A possible explanation suggested,[10, 11, 12, 13, 14, 15, 16, 17, 18, 19] for the inverse tensile strength vs diameter correlation, presented in Figure 4 and Eq. [2], was based defects and on the heterogeneous microstructure typical of any LCF. As shown in Figure 2 for the surface and in Figure 5 for the cross section, these fibers possess defects, flaws, and irregularities throughout their spatial three dimensions. In other words, lignocellulosic fibers are microstructurally nonuniform along any three-dimensional orientation. This is a marked difference to synthetic fibers (Figure 1), and certainly the major factor for the relatively lower strength performance of any natural fiber.
Fig. 5

Typical cross section of LCFs: (a) sisal, (b) ramie, (c) curaua, (d) jute, (e) bamboo, (f) coir, (g) piassava, and (h) buriti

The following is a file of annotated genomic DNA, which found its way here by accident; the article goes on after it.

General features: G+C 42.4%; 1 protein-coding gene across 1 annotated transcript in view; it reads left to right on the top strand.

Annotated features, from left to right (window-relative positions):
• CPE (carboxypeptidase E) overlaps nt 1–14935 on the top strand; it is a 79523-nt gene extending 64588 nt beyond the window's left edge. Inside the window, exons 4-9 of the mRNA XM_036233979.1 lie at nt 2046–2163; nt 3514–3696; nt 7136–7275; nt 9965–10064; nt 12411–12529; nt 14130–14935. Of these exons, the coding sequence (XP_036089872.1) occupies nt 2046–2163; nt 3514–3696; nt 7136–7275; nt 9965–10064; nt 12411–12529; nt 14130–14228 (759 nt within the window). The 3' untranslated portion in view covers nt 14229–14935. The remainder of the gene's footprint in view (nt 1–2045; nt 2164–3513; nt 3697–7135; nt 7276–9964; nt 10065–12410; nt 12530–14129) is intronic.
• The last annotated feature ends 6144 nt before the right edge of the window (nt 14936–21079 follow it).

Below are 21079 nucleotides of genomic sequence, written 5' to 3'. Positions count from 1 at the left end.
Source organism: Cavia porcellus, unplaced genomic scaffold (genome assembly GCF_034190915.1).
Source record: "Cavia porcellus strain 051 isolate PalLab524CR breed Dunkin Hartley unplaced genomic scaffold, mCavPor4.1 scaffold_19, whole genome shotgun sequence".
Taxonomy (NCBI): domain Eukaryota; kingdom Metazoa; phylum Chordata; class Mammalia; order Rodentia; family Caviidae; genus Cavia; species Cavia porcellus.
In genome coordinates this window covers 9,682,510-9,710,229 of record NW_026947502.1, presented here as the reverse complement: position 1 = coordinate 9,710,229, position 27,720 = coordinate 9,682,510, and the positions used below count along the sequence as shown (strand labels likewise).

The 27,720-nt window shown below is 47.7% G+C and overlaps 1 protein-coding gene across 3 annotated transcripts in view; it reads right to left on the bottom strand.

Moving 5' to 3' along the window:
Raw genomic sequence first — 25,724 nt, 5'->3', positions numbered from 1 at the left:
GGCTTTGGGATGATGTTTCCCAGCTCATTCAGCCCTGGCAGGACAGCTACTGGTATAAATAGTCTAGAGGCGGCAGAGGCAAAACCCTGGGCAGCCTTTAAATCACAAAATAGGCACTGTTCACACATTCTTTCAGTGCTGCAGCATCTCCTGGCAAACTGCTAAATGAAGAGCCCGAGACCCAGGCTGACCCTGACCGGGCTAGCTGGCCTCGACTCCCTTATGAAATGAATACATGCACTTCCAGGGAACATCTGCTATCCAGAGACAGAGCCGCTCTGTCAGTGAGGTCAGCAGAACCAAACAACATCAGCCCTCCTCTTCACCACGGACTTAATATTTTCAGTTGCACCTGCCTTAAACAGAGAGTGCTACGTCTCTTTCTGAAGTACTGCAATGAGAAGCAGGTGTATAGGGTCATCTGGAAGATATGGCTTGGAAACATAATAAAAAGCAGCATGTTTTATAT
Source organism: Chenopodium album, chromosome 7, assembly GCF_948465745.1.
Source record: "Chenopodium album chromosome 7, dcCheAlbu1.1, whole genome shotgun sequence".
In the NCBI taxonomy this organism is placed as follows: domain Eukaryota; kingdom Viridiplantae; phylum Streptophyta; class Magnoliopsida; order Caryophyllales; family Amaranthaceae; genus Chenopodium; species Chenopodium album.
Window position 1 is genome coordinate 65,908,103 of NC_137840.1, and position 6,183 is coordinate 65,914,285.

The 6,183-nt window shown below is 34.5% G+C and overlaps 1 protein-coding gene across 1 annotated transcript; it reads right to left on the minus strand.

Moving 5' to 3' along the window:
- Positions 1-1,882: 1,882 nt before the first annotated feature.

Experimentally, it was observed[10, 11, 12, 13, 14, 15, 16, 17, 18, 19,25] that the density of defects/flaws/irregularities in lignocellulosic fibers varies with equivalent diameter, i.e., the size of the cross section. Smaller cross sections present comparatively lower density of defects/flaws/irregularities, both in the surface and inside the volume of the fiber. As a consequence, thinner fibers tend to be more homogeneous than thicker ones of the same species. Examples of this behavior can be seen in the cross-sectional views in Figure 5. In this figure, one may notice that the smaller fibers have a tendency to be less eccentric, to be more circular, and to have less porosity. The aforementioned nonuniform distribution of defects/flaws/irregularities densities present by fibers with different cross-sectional sizes is apparently one of the main mechanisms responsible for the inverse strength vs diameter correlation.